Family & Companions
This charismatic character lead has excelled in quirky, explosive, often Jewish, types and has been prominent on stage and TV since the 1960s. Ron Leibman was particularly applauded as the union organizer Ruben Warshawsky in Martin Ritt's "Norma Rae" (1979), in his Emmy-winning role as "Kaz" (CBS, 1978-79) and as Roy Cohn in Tony Kushner's two-part Broadway epic "Angels in America" (1993-94).
Raised in an upper middle class family on Manhattan's Central Park West, Leibman broke into theater in 1959. After enjoying some success in "Dear Me, the Sky Is Falling" (1963) and "We Bombed in New Haven" (1968), he began making occasional feature films. The actor debuted as the gorilla-dressing brother in Carl Reiner's "Where's Poppa?" (1970). His other best-remembered parts included David Greenberg, the real-life street cop who formed half of the team nicknamed "The Super Cops" (1973) and as the smarmy antagonist in "Rhinestone" (1984). Leibman's other films have proven generally disappointing. He starred in Arthur Hiller's mistitled "Romantic Comedy" (1983) and was the commandant of a military school in the lame teen farce "Up the Academy" (1980), from which he attempted to have his name removed from the credits. The exceptions were the fine Australian-made horse racing saga, "Phar Lap" (1984) and Sidney Lumet's "Night Falls on Manhattan" (1997), in which he played an ambitious district attorney.
In general, Leibman has found his talents unrewarded in Hollywood, but he has kept busy onstage in the modestly successful Neil Simon comedies, "I Ought to Be in Pictures" (1980) and "Rumors" (1989), in the latter alongside his second wife, Jessica Walter. He enjoyed a notable triumph onstage with his blistering, Tony-winning portrait of Joseph McCarthy's venomous right-hand man Roy Cohn in "Angels in America: Millennium Approaches" and "Angels in America: Perestroika." Leibman also garnered controversy for his portrayal of Shylock in a 1994 Off-Broadway production of Shakespeare's "The Merchant of Venice."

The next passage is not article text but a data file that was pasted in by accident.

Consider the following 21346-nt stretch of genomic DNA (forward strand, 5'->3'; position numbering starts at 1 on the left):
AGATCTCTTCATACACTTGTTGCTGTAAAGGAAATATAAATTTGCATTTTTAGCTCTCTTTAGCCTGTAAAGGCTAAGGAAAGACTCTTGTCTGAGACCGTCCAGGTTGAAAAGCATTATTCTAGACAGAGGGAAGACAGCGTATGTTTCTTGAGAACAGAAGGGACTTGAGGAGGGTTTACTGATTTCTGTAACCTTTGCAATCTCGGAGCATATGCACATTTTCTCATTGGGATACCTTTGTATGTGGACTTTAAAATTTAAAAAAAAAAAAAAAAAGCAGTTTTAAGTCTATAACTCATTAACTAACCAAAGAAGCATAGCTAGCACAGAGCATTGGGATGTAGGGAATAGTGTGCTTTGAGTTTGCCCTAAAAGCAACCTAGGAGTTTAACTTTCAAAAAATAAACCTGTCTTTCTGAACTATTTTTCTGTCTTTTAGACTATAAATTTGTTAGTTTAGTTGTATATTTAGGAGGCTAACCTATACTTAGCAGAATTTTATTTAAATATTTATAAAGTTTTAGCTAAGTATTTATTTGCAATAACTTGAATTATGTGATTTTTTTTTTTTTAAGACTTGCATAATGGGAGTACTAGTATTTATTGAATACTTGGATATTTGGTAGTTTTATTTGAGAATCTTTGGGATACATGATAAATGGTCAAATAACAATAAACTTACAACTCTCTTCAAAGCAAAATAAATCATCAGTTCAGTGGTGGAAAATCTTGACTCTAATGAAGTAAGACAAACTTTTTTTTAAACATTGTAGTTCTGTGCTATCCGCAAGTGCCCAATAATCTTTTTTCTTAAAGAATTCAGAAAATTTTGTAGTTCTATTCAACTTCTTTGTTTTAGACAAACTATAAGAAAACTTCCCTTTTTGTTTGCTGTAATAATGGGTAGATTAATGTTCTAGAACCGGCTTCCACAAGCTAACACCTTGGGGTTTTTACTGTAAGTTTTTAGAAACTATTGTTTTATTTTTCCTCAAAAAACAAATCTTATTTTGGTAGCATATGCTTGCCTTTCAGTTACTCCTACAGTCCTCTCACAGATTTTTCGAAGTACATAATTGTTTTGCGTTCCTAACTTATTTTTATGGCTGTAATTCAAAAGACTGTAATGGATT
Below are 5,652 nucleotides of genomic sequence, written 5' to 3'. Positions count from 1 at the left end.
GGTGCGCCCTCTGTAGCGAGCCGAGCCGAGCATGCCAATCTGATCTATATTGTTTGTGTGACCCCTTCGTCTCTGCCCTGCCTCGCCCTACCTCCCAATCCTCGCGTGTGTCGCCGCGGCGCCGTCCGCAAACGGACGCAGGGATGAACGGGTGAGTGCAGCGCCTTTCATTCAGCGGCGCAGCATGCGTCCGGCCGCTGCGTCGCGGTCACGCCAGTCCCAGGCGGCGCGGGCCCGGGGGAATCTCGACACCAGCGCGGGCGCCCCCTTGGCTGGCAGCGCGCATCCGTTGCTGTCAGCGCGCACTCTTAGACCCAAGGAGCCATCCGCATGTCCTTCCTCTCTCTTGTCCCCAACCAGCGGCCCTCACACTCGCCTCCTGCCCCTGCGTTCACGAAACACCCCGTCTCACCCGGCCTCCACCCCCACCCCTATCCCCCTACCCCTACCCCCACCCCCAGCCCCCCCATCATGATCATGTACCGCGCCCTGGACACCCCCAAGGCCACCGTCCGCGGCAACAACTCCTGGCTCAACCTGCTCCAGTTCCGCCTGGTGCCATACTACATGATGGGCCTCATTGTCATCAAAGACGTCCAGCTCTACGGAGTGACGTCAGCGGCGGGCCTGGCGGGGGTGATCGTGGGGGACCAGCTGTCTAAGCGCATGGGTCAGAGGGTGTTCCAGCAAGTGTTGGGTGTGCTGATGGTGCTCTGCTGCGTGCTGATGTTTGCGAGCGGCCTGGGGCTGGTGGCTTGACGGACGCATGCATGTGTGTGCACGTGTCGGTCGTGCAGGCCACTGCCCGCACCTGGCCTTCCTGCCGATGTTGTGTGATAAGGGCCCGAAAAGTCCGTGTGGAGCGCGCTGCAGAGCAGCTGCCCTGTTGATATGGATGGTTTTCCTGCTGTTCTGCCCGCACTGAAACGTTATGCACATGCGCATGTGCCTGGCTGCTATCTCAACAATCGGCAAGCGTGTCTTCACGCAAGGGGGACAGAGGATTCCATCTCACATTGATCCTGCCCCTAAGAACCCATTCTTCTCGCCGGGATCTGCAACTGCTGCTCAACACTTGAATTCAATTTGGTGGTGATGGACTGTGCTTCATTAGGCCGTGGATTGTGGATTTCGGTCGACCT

Leibman's larger-than-life approach to roles often seemed ill-suited to the small screen as well. Although he has begun working in TV in the early 60s, he has not been able to find a successful series berth. While he earned praise and an Emmy for "Kaz," a show which he also created, it did not pull in the ratings. Neither did "Pacific Station" (NBC, 1991), a short-lived detective series. While Leibman brought class and verve to the recurring role of ruthless magazine publisher Allen Rush on the CBS sudser "Central Park West/CPW" (1995-96) and despite a heavy promotional effort, that series was also quickly canceled. He has found some success in the occasional role as the uptight father of Rachel (Jennifer Aniston) on the hit NBC sitcom "Friends."
Formerly married to actress Linda Lavin, Leibman married Jessica Walter in 1983.
Cast (Feature Film)
Special Thanks (Special)
Misc. Crew (Special)
Made acting debut in "A View from the Bridge" at the Barnard Summer Theatre
Off-Broadway debut, "Legend of Lovers"
Broadway debut, "Dear Me, the Sky Is Falling"
Made early TV appearance in episode of "The DuPont Show" (NBC)
Was a member of the Yale Repertory Company
Played first notable role in a feature film, the black comedy, "Where's Poppa?"
Co-starred with David Selby in "The Super Cops"
Had best feature film role in "Norma Rae"
Sued Warner Brothers to have his name removed from the credits and advertising of the unfunny "Animal House" rip-off, "Up the Academy"
Co-wrote the script for, and performed (with co-star Charles Durning) the theme song to, the ABC comedy pilot, "Side by Side"
Last film for nearly a decade, "Seven Hours to Judgment", directed by Beau Bridges
Starred opposite wife Jessica Walter on Broadway in playwright Neil Simon's "Rumors"
Began playing recurring role of Rachel's father on the hit NBC sitcom "Friends"
Returned to features in supporting role in Sidney Lumet's "Night Falls on Manhattan"
Co-starred in the short-lived Fox sitcom "Holding the Baby"